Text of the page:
Over the weekend, 55 underage sex trafficking victims were rescued and 12 suspected sex traffickers were arrested in Cartagena, Colombia, as part of an international undercover operation. The youngest victim was 11 years old, according to Immigration and Customs Enforcement (ICE).

The sting was spearheaded by former CIA agent and ex-Homeland Security investigator Tim Ballard, who organized an elaborate fake bachelor party and requested underage prostitutes sent to a vacation house full of hidden cameras. The ruse worked. With the help of a team of mostly U.S. volunteers, Colombian authorities collared the suspected traffickers and rescue dozens of victims, most of whom are girls.

Prostitution is legal in Colombia, but trafficking minors for commercial sexual exploitation is not. If convicted, the alleged kiddie pimps could face between 5 and 20 years in prison.

The operation was a joint effort between the U.S. government, the Colombian government, and two NGO’s, according to ICE. One of the NGO’s is Ballard’s organization, Operation Underground Railroad, whose members include a former Navy SEAL, an actress from Walking Dead, and two CrossFit instructors. The organization has executed similar raids in other countries around the world, according to ABC News.

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Ballard says the work his team does is necessary because governments aren't doing enough to combat commercial sexual exploitation of minors. After spending 12 years working as an undercover special agent in the U.S., Ballard says he became frustrated that he couldn’t rescue sex slaves in other countries.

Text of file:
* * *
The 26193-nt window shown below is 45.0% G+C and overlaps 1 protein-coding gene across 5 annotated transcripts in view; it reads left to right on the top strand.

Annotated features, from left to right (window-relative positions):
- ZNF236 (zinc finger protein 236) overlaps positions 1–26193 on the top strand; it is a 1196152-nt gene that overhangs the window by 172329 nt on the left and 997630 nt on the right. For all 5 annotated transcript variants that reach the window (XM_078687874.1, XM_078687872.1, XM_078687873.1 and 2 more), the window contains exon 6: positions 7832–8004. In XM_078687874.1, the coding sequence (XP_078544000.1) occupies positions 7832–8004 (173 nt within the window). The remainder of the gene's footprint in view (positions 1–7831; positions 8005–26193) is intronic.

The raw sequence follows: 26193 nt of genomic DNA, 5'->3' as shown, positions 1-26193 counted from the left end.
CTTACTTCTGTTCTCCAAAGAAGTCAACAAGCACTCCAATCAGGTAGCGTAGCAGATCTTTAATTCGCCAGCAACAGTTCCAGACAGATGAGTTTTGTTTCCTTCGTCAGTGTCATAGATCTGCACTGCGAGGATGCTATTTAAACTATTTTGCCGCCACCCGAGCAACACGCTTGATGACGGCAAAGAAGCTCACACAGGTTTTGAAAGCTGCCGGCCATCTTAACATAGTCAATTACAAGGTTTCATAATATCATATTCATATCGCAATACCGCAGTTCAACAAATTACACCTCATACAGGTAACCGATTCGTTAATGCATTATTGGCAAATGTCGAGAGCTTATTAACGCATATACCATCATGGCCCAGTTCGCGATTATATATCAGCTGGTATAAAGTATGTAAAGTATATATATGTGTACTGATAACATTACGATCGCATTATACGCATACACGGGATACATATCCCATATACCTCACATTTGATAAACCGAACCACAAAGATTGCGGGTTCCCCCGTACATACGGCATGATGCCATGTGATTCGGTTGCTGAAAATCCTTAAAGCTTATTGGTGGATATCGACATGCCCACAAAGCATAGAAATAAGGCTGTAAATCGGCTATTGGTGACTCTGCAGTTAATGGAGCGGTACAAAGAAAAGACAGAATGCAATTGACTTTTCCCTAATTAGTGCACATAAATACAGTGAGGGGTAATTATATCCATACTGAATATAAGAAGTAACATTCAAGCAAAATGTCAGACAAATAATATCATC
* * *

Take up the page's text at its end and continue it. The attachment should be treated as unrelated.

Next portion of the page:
“The problem was that the vast majority of the kids that we would identify, we couldn't save. They weren't U.S. cases,” he told ABC News.

Internationally, sex trafficking is one of the most profitable illicit industries, netting an estimated $99 billion a year worldwide.

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Sex trafficking is also a huge problem in the U.S. The U.S. Department of State reports that somewhere between 14,500 - 17,500 people are trafficked into the U.S. each year.

U.S. authorities struggle to put sex-traffickers behind bars. By most recent estimates, less than half of those charged in the U.S. were convicted. And most convicted sex traffickers serve prison sentences of less than 10 years.

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Most sex-trafficking victims into the United States come from a small province in Mexico called Tlaxcala, according to the U.S. Department of Justice. Watch Fusion's documentary "Pimp City," in which we travel to epicenter of the sex slave trade.

Cristina is an Emmy-nominated reporter and producer. She recently won an Alfred I. duPont-Columbia University Award for her documentary Death by Fentanyl. She attended Yale University and has reported for the New Haven Independent, ABC News, Univision, The Huffington Post, and Fusion.